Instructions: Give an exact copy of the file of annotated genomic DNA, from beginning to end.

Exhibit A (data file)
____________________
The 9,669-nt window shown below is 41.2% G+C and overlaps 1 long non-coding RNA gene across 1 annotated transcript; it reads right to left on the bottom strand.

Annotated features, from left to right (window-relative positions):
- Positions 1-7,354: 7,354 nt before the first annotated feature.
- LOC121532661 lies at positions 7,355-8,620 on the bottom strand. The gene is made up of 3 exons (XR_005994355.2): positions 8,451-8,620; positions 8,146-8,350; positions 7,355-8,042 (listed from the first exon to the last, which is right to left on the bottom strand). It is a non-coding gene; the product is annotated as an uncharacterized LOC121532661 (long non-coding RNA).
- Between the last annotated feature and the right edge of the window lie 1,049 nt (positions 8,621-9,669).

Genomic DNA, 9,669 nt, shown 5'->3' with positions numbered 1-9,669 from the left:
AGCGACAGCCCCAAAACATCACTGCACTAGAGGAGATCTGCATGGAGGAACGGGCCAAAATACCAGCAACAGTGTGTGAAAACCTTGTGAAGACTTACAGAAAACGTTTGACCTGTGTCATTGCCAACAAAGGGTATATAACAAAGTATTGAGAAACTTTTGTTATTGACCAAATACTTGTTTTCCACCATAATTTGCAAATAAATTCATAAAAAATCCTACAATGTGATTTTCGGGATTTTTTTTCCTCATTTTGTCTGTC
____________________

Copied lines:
The 9,669-nt window shown below is 41.2% G+C and overlaps 1 long non-coding RNA gene across 1 annotated transcript; it reads right to left on the bottom strand.

Annotated features, from left to right (window-relative positions):
- Positions 1-7,354: 7,354 nt before the first annotated feature.
- LOC121532661 lies at positions 7,355-8,620 on the bottom strand. The gene is made up of 3 exons (XR_005994355.2): positions 8,451-8,620; positions 8,146-8,350; positions 7,355-8,042 (listed from the first exon to the last, which is right to left on the bottom strand). It is a non-coding gene; the product is annotated as an uncharacterized LOC121532661 (long non-coding RNA).
- Between the last annotated feature and the right edge of the window lie 1,049 nt (positions 8,621-9,669).

Genomic DNA, 9,669 nt, shown 5'->3' with positions numbered 1-9,669 from the left:
AGCGACAGCCCCAAAACATCACTGCACTAGAGGAGATCTGCATGGAGGAACGGGCCAAAATACCAGCAACAGTGTGTGAAAACCTTGTGAAGACTTACAGAAAACGTTTGACCTGTGTCATTGCCAACAAAGGGTATATAACAAAGTATTGAGAAACTTTTGTTATTGACCAAATACTTGTTTTCCACCATAATTTGCAAATAAATTCATAAAAAATCCTACAATGTGATTTTCGGGATTTTTTTTCCTCATTTTGTCTGTC